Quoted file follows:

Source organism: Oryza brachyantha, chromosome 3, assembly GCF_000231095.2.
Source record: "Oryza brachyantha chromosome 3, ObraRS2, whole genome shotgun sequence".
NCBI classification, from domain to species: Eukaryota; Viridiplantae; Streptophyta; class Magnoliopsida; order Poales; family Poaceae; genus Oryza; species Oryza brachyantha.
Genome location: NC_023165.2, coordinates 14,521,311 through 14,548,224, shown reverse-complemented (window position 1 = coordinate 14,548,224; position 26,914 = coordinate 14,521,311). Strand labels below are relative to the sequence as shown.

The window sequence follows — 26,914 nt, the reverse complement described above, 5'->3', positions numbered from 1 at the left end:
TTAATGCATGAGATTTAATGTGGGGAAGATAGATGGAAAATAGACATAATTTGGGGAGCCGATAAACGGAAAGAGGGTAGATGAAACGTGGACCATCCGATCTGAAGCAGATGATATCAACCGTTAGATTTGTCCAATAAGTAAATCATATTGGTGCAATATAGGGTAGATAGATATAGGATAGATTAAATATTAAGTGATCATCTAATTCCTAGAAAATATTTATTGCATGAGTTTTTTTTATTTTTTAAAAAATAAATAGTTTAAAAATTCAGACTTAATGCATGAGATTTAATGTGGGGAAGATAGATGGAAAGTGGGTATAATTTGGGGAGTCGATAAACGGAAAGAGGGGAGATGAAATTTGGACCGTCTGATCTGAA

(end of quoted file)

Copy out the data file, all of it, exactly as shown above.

Source organism: Oryza brachyantha, chromosome 3, assembly GCF_000231095.2.
Source record: "Oryza brachyantha chromosome 3, ObraRS2, whole genome shotgun sequence".
NCBI classification, from domain to species: Eukaryota; Viridiplantae; Streptophyta; class Magnoliopsida; order Poales; family Poaceae; genus Oryza; species Oryza brachyantha.
Genome location: NC_023165.2, coordinates 14,521,311 through 14,548,224, shown reverse-complemented (window position 1 = coordinate 14,548,224; position 26,914 = coordinate 14,521,311). Strand labels below are relative to the sequence as shown.

The window sequence follows — 26,914 nt, the reverse complement described above, 5'->3', positions numbered from 1 at the left end:
TTAATGCATGAGATTTAATGTGGGGAAGATAGATGGAAAATAGACATAATTTGGGGAGCCGATAAACGGAAAGAGGGTAGATGAAACGTGGACCATCCGATCTGAAGCAGATGATATCAACCGTTAGATTTGTCCAATAAGTAAATCATATTGGTGCAATATAGGGTAGATAGATATAGGATAGATTAAATATTAAGTGATCATCTAATTCCTAGAAAATATTTATTGCATGAGTTTTTTTTATTTTTTAAAAAATAAATAGTTTAAAAATTCAGACTTAATGCATGAGATTTAATGTGGGGAAGATAGATGGAAAGTGGGTATAATTTGGGGAGTCGATAAACGGAAAGAGGGGAGATGAAATTTGGACCGTCTGATCTGAA